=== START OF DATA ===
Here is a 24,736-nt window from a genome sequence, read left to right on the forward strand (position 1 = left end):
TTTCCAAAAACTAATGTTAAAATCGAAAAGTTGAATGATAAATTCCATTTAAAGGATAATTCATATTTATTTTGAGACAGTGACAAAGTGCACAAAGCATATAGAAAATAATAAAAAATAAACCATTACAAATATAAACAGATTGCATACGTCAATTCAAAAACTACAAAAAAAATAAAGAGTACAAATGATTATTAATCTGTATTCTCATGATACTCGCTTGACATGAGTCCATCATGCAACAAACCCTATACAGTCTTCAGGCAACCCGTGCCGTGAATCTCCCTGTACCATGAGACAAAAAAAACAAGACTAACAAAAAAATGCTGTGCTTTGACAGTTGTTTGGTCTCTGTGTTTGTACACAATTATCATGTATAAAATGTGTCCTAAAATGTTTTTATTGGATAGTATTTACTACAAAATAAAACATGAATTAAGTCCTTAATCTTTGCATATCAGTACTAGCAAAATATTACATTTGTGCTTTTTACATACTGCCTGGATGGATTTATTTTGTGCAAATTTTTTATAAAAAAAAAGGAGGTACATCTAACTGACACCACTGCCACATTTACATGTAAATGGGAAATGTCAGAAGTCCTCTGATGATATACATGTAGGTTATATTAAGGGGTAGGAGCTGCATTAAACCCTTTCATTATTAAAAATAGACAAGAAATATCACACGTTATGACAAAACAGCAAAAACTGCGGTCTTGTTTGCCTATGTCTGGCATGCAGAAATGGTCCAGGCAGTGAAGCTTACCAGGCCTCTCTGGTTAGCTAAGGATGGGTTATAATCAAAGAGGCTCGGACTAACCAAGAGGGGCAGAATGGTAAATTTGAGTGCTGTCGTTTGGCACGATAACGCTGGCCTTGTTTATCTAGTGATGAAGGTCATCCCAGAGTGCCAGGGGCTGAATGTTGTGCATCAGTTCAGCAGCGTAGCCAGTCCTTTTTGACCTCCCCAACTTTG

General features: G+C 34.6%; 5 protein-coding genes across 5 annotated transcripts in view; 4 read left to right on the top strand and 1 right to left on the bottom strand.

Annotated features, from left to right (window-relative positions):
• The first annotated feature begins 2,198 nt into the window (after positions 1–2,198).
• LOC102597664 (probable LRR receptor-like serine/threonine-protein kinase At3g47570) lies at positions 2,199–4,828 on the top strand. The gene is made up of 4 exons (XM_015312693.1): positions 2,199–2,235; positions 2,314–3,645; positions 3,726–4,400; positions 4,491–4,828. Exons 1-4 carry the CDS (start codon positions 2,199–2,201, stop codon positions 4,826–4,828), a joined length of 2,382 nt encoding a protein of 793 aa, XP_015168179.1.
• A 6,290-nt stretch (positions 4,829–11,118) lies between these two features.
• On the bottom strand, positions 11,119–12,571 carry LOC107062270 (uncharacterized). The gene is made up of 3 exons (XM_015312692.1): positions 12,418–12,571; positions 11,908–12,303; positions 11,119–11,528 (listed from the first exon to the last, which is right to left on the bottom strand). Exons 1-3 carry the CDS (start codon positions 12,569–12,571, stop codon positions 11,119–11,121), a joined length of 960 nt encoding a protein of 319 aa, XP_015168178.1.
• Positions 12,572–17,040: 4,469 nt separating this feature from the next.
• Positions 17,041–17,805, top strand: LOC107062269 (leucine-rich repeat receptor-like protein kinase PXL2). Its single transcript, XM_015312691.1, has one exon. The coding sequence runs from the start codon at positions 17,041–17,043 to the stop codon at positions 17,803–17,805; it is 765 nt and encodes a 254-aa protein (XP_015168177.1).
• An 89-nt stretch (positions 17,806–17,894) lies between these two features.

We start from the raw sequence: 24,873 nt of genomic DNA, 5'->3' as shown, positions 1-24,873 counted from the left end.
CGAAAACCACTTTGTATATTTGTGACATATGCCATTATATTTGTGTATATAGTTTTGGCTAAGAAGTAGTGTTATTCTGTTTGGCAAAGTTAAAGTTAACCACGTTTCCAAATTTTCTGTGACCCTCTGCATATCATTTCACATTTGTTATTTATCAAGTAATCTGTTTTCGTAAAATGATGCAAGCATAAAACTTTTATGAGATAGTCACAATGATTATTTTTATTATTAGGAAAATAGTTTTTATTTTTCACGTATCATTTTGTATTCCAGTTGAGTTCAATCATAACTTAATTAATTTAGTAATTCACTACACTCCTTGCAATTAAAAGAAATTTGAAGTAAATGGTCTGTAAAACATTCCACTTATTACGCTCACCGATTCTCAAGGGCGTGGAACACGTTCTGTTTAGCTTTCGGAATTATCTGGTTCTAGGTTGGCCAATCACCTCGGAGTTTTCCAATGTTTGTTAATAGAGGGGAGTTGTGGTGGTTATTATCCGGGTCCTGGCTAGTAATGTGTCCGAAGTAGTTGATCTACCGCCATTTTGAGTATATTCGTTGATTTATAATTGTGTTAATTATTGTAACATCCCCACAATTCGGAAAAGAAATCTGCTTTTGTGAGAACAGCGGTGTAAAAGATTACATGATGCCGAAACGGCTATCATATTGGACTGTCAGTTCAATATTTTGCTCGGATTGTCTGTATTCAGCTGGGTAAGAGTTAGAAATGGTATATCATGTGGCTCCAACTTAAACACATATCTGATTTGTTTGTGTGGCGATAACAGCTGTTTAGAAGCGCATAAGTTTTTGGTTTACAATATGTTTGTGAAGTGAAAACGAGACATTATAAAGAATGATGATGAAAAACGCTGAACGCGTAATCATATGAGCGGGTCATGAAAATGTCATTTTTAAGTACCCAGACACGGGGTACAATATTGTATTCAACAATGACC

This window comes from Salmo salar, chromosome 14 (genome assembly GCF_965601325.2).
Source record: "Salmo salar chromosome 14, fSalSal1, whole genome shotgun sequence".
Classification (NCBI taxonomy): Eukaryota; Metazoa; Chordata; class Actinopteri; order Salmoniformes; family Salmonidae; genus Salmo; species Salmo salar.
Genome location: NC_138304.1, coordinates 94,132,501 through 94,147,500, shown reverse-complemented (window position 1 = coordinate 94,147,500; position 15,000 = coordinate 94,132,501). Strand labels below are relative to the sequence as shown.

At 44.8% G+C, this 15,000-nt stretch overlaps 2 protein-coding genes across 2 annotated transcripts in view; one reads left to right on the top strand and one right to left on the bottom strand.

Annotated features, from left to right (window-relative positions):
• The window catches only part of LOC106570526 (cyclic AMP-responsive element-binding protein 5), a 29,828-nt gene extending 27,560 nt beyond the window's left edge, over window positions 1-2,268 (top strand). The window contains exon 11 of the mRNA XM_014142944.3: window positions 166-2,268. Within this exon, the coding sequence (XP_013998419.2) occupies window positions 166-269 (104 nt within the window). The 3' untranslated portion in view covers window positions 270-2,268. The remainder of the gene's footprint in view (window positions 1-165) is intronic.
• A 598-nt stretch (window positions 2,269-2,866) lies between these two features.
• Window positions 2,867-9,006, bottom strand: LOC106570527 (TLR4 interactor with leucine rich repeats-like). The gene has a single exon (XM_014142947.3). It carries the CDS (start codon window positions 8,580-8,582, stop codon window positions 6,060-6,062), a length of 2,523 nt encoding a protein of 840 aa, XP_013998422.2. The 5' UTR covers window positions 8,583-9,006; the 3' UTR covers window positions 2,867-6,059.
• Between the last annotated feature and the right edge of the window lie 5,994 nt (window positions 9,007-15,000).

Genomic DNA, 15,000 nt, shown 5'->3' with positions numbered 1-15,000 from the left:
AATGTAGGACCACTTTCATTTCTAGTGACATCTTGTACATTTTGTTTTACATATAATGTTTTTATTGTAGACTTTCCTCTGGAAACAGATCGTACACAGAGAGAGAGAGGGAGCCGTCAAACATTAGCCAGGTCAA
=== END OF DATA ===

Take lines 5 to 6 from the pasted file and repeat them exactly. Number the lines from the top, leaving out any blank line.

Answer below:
• The first annotated feature begins 2,198 nt into the window (after positions 1–2,198).
• LOC102597664 (probable LRR receptor-like serine/threonine-protein kinase At3g47570) lies at positions 2,199–4,828 on the top strand. The gene is made up of 4 exons (XM_015312693.1): positions 2,199–2,235; positions 2,314–3,645; positions 3,726–4,400; positions 4,491–4,828. Exons 1-4 carry the CDS (start codon positions 2,199–2,201, stop codon positions 4,826–4,828), a joined length of 2,382 nt encoding a protein of 793 aa, XP_015168179.1.